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Hong Kong, where it all came out
singapore sunset
amw
There is a lot to write about in the space between the last entry and this one. I am currently in Shenzhen. The good news is that LJ is not blocked by the Great Firewall. The great news is that the food is phenomenal. The less good news is that i am completely exhausted. I will write more about mainland China in a future entry, because first i need to talk about Hong Kong.

Or perhaps i should say i need to talk about my grandfather.

Grandpa P was a lifelong expat. Although i believe he was a New Zealand citizen, he worked for the British Council. My father was born in Nigeria and spent much of his childhood in boarding school in England while his mom and dad circled the globe. That distance took a toll on my dad. I wonder if the lifestyle was hard on my nan too, because in my earliest memories she and Grandpa P had already separated. There are photographs of me visiting them as a toddler in Kenya, i believe, and i do remember Nan's place in Essex, but my only real memory of Grandpa P is of a holiday in Hong Kong.

I don't know how long we spent in Hong Kong, or when exactly it was, but i suspect it was for a week or two back in 1987. It was the coolest fucking place i had ever been in my life. Up until that point i had grown up in Europe. I might have seen a few public housing blocks and seaside hotels, but there weren't any skyscrapers in Europe, and certainly nothing of the density to prepare me for landing in Hong Kong. It was like being transported into Miami Vice.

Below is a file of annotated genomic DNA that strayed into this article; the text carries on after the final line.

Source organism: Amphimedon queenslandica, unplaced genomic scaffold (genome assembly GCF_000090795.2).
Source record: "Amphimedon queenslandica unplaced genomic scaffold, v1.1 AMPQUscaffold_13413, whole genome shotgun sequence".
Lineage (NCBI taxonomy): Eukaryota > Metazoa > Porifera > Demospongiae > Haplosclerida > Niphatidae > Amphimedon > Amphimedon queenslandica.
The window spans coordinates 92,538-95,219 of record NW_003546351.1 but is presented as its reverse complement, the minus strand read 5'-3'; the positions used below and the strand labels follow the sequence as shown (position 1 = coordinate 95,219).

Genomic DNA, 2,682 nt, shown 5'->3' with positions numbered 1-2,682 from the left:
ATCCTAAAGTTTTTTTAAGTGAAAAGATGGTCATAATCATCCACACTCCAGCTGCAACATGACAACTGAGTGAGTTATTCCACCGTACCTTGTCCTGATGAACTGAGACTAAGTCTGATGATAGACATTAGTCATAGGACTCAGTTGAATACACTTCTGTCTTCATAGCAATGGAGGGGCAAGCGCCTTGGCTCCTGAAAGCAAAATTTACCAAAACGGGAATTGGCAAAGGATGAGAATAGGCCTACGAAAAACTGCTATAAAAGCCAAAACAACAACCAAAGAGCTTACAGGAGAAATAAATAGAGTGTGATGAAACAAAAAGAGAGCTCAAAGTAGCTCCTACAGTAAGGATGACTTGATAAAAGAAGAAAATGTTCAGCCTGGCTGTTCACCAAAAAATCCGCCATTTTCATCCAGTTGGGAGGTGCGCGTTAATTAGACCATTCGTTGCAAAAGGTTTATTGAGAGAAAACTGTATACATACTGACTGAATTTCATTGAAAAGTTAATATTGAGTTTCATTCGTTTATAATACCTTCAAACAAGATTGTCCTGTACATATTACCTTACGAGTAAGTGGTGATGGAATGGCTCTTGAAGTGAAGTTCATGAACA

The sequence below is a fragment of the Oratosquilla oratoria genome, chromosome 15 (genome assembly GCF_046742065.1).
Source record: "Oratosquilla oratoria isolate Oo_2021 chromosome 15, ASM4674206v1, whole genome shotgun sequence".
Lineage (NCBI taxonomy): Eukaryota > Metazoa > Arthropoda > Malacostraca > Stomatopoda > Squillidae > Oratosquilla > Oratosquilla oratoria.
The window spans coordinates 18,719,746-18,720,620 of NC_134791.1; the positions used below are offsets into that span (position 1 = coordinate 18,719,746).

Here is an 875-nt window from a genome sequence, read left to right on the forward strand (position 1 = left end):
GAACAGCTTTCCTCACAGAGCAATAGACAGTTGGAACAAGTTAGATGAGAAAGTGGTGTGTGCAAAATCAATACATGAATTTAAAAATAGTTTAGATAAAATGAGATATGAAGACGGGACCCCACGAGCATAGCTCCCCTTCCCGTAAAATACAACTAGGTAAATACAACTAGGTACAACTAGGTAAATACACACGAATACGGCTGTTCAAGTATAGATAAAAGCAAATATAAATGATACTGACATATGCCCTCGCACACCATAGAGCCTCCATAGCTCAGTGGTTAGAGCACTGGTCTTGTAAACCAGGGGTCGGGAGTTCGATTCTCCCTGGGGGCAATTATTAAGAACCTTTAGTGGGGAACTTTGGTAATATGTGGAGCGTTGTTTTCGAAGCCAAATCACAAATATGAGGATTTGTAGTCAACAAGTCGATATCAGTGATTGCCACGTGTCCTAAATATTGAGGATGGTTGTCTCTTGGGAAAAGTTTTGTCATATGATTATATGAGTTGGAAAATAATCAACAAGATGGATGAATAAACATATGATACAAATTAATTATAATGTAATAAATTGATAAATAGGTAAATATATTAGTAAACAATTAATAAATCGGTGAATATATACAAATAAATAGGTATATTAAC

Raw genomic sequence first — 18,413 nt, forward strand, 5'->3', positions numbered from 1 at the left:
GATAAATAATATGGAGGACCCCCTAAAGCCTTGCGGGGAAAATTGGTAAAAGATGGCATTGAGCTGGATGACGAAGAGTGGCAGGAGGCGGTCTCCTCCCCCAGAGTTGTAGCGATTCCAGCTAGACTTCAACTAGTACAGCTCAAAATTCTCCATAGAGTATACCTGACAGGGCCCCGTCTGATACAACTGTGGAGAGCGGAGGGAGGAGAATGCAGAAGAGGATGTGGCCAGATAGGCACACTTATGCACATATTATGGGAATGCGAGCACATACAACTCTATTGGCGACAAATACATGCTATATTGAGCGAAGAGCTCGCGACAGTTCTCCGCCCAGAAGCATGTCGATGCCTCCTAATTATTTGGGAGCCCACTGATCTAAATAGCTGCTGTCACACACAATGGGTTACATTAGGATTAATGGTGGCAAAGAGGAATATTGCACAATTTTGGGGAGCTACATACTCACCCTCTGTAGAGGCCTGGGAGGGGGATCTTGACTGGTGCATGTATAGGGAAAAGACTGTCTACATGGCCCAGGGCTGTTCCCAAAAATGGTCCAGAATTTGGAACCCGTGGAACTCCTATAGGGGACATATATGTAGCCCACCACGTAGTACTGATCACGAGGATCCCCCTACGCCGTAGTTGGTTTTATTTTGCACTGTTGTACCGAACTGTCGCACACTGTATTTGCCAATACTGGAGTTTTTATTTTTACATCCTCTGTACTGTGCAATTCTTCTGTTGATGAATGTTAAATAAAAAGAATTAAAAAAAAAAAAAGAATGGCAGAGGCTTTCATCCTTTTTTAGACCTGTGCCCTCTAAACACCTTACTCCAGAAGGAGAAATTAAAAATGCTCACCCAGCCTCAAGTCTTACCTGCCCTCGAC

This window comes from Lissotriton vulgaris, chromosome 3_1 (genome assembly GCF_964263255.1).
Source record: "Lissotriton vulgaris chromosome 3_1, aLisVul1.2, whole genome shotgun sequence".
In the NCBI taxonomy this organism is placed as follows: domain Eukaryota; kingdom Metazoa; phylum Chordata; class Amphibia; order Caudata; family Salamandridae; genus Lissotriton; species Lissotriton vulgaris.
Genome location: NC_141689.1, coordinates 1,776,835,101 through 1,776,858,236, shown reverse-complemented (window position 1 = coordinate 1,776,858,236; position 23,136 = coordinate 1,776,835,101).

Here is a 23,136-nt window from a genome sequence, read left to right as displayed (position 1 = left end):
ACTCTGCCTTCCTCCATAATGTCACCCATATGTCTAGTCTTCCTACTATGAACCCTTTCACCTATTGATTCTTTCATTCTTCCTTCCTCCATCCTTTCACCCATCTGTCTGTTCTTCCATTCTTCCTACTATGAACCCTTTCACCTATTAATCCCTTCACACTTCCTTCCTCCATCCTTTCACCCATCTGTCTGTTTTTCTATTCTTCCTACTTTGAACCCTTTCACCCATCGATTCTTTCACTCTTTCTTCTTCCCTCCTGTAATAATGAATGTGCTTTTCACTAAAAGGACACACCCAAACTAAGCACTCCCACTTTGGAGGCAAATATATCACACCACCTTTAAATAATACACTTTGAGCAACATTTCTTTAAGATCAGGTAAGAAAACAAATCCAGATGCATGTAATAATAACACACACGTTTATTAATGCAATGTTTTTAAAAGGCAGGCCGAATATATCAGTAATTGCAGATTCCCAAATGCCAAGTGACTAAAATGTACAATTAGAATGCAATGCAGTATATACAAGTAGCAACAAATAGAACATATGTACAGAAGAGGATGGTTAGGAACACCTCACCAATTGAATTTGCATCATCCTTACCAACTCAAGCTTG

But Hong Kong wasn't just about the skyscrapers. It was all the people, the flashing lights, the smells, the tastes, the excitement, the hustle and bustle like nothing i had ever seen before. That trip made a huge impact on me as a child. I remember statues and pagodas and the smell of joss sticks. I remember steep hills and narrow alleys and giant insects and tiny digital watches. I remember flying a kite on top of a mountain and watching kids far more skilled than me engage in battle. I remember spotting junks in the harbor, seeing boats going every which way.

I don't remember much of my grandfather. I think he was always busy with something or other. Maybe he just wasn't one for dealing with kids. I remember his new wife, who was very sweet to us. I remember "the help" - i even remember their names - who took me and my sister out to explore the islands. I have a vague memory of being taken out to eat at some point. I can't remember much more, but no doubt it was a fabulous Cantonese banquet that went over my head at the time, because i do know my grandpa didn't do anything by halves. My dad tells me he was the most generous guy he knew - to a fault, because he neglected his family as a result.

After that holiday we moved to New Zealand, where i spent years bullied and bloodied up for being an immigrant with a funny accent and nerdy hobbies. Then my parents divorced, which was extremely rough on our family. Perhaps i held on to that memory of Hong Kong as one last moment of happiness before a stretch of time that was the most miserable of my childhood. I did see my grandpa again, briefly, but i think there was too much going on with me by that point for it to make an impact.